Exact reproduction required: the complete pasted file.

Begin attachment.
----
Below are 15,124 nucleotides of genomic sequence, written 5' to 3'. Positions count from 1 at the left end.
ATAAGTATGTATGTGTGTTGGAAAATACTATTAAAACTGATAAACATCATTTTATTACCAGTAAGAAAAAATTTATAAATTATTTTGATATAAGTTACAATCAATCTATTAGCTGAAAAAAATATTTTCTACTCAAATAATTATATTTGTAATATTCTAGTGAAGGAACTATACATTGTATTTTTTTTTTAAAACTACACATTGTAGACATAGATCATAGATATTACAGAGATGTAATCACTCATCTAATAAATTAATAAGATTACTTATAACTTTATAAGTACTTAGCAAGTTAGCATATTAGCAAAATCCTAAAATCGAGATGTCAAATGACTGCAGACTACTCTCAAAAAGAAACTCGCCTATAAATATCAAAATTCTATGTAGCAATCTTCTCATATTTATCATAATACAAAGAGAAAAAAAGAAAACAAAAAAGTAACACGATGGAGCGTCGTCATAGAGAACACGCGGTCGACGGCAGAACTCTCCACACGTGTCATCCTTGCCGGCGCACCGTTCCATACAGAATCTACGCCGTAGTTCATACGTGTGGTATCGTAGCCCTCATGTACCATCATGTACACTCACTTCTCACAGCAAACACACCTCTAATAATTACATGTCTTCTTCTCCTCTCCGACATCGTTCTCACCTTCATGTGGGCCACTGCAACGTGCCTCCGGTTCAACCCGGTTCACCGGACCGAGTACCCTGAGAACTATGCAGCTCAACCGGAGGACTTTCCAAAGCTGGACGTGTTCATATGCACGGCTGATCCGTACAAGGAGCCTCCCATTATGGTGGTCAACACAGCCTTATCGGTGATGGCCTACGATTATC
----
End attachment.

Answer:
Below are 15,124 nucleotides of genomic sequence, written 5' to 3'. Positions count from 1 at the left end.
ATAAGTATGTATGTGTGTTGGAAAATACTATTAAAACTGATAAACATCATTTTATTACCAGTAAGAAAAAATTTATAAATTATTTTGATATAAGTTACAATCAATCTATTAGCTGAAAAAAATATTTTCTACTCAAATAATTATATTTGTAATATTCTAGTGAAGGAACTATACATTGTATTTTTTTTTTAAAACTACACATTGTAGACATAGATCATAGATATTACAGAGATGTAATCACTCATCTAATAAATTAATAAGATTACTTATAACTTTATAAGTACTTAGCAAGTTAGCATATTAGCAAAATCCTAAAATCGAGATGTCAAATGACTGCAGACTACTCTCAAAAAGAAACTCGCCTATAAATATCAAAATTCTATGTAGCAATCTTCTCATATTTATCATAATACAAAGAGAAAAAAAGAAAACAAAAAAGTAACACGATGGAGCGTCGTCATAGAGAACACGCGGTCGACGGCAGAACTCTCCACACGTGTCATCCTTGCCGGCGCACCGTTCCATACAGAATCTACGCCGTAGTTCATACGTGTGGTATCGTAGCCCTCATGTACCATCATGTACACTCACTTCTCACAGCAAACACACCTCTAATAATTACATGTCTTCTTCTCCTCTCCGACATCGTTCTCACCTTCATGTGGGCCACTGCAACGTGCCTCCGGTTCAACCCGGTTCACCGGACCGAGTACCCTGAGAACTATGCAGCTCAACCGGAGGACTTTCCAAAGCTGGACGTGTTCATATGCACGGCTGATCCGTACAAGGAGCCTCCCATTATGGTGGTCAACACAGCCTTATCGGTGATGGCCTACGATTATC